Practical analysis for investment professionals
13 December 2012

Markets May Be Up, But Trust Is Still an Issue, Says CFA Institute President and CEO John Rogers, CFA (Video)

“Why don’t we feel better that the markets are up this year?” asked John Rogers, CFA, president and CEO of CFA Institute, in an appearance earlier today on Bloomberg TV. The answer: “It’s because ethics matter.”

Citing the recently released CFA Institute Global Market Sentiment Survey, Rogers noted that 56% of the investment professionals surveyed identified a continuing lack of ethical culture within financial firms as the major factor contributing to the current lack of trust in the industry.

Responding to a question from Barry Ritholtz as to whether other factors might be keeping retail investors out of the market, Rogers responded, “In any profession ethics are the foundation of trust, and when ethics go out the window and the public does not trust finance, we see this kind of defensive investment posture on the part of people who should be out there saving for the long term.” The resulting savings and retirement gap will inevitably lead to social problems, Rogers said.

In the interview, Ritholtz and Rogers touched on the fiduciary standard versus suitability and discussed other challenges that the financial industry must confront to restore trust. Rogers also highlighted the growth of the CFA Program in Asia. Watch the full interview above, or for more detailed analysis on the state of ethics in finance, see the Global Market Sentiment Survey.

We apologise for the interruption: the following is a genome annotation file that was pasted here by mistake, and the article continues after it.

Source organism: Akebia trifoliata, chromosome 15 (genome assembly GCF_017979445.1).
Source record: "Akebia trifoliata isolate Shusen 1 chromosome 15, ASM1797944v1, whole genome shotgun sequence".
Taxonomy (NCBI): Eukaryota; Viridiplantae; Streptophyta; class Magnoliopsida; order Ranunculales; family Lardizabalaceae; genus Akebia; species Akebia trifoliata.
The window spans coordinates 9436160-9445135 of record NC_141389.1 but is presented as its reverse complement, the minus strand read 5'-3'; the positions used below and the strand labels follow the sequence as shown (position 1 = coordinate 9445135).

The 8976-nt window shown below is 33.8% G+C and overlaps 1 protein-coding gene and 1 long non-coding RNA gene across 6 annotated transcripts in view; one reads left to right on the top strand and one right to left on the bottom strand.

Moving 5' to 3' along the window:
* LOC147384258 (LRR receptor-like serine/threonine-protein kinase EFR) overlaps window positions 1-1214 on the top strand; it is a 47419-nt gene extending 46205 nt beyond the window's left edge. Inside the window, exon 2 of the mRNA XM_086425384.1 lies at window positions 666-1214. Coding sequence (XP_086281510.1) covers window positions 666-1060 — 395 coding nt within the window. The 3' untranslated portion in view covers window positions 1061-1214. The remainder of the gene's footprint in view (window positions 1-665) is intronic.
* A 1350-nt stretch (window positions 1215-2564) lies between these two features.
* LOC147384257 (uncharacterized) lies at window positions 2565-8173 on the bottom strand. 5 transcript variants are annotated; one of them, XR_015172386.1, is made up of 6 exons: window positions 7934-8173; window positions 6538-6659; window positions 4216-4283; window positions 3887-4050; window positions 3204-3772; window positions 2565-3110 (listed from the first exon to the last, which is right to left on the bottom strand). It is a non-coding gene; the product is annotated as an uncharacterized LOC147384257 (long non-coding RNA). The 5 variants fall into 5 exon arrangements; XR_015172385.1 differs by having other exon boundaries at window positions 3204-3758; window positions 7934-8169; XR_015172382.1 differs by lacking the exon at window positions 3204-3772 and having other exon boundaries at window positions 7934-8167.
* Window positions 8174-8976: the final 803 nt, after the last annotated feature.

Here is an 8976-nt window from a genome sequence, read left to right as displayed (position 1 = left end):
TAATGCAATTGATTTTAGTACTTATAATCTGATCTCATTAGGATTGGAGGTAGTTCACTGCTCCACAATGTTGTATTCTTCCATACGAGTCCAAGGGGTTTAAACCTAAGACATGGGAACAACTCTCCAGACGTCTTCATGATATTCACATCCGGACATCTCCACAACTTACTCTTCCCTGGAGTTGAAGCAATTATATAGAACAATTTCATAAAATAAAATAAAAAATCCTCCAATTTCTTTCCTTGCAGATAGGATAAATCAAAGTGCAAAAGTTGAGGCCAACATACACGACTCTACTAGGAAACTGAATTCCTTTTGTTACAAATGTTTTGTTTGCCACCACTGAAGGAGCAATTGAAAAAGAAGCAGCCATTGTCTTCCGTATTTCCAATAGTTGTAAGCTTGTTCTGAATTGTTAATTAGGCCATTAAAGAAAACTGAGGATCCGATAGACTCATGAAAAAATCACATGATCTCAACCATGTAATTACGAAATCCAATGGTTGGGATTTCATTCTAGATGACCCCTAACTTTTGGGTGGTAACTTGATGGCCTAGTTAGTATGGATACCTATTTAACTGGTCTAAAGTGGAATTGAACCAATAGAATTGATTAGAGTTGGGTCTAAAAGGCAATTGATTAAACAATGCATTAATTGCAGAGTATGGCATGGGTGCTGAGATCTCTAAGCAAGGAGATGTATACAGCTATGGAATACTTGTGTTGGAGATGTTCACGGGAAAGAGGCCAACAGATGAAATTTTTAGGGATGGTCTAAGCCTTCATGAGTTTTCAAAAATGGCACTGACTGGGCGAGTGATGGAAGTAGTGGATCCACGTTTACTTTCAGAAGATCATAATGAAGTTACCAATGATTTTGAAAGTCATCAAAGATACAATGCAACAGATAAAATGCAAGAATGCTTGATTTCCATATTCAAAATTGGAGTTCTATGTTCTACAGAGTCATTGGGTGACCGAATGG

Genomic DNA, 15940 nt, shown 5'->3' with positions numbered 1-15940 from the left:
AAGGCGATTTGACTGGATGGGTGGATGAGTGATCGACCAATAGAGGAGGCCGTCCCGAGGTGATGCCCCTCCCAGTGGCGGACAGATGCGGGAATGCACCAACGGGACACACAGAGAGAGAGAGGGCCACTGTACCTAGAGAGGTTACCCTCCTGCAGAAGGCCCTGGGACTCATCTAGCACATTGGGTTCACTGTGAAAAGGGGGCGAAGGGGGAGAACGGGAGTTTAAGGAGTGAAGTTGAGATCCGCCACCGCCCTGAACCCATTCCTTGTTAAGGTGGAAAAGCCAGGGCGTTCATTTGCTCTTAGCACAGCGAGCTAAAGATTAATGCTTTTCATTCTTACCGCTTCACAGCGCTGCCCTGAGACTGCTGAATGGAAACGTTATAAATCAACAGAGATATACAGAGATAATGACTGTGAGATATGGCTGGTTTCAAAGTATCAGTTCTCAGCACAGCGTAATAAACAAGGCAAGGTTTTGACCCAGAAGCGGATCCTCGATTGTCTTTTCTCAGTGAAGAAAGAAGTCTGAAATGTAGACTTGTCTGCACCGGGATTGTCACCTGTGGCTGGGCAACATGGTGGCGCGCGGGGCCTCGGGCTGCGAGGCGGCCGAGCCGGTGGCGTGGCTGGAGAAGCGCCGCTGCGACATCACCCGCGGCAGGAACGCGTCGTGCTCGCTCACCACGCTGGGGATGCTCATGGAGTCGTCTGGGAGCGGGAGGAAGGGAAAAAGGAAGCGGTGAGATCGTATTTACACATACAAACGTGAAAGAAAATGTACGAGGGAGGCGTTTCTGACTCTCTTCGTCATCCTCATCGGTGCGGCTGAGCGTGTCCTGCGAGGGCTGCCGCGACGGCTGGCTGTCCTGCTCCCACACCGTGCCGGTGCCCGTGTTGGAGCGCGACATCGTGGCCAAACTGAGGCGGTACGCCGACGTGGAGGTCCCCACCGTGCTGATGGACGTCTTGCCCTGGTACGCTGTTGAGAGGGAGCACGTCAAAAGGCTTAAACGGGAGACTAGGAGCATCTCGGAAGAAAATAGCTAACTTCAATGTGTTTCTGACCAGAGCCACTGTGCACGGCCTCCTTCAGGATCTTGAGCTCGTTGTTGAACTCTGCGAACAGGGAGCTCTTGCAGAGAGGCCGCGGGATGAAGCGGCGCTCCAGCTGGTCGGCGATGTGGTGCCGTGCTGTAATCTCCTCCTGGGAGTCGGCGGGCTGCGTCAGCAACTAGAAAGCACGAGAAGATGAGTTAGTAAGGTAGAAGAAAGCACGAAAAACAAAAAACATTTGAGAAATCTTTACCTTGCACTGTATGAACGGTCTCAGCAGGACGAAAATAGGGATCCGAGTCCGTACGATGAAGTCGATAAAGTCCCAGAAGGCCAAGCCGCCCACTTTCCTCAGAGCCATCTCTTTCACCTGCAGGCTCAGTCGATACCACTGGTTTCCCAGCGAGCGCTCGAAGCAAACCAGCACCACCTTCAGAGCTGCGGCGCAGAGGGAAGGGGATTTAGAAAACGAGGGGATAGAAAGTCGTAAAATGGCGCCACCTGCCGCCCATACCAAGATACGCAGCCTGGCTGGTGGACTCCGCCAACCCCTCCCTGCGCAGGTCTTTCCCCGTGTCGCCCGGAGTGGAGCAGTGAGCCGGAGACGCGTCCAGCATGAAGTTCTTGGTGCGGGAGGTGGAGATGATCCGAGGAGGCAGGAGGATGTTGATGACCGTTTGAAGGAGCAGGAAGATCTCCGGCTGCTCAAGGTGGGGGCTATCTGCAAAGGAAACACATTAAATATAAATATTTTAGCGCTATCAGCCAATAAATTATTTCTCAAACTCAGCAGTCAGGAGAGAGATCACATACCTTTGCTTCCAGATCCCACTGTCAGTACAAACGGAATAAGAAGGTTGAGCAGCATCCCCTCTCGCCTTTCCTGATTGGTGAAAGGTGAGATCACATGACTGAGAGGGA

Please note that the content of this site should not be construed as investment advice, nor do the opinions expressed necessarily reflect the views of CFA Institute.

About the Author(s)
Jennifer Curry

Jennifer Curry formerly served as managing editor of the Enterprising Investor. Previously, she was the social media manager at the New York Society of Security Analysts (NYSSA). Prior to her work at NYSSA, Curry worked as the senior project editor for a nonfiction imprint at Barnes & Noble Publishing and as an assistant editor at the H.W. Wilson Company. She is the editor of several volumes in the Reference Shelf series, and her writing has appeared in Smithsonian, IndustryWeek, Barnes & Noble Review, and other publications. Curry holds a BS in journalism and a BA in anthropology from the University of Kansas, and an MA in anthropology from Hunter College, City University of New York.

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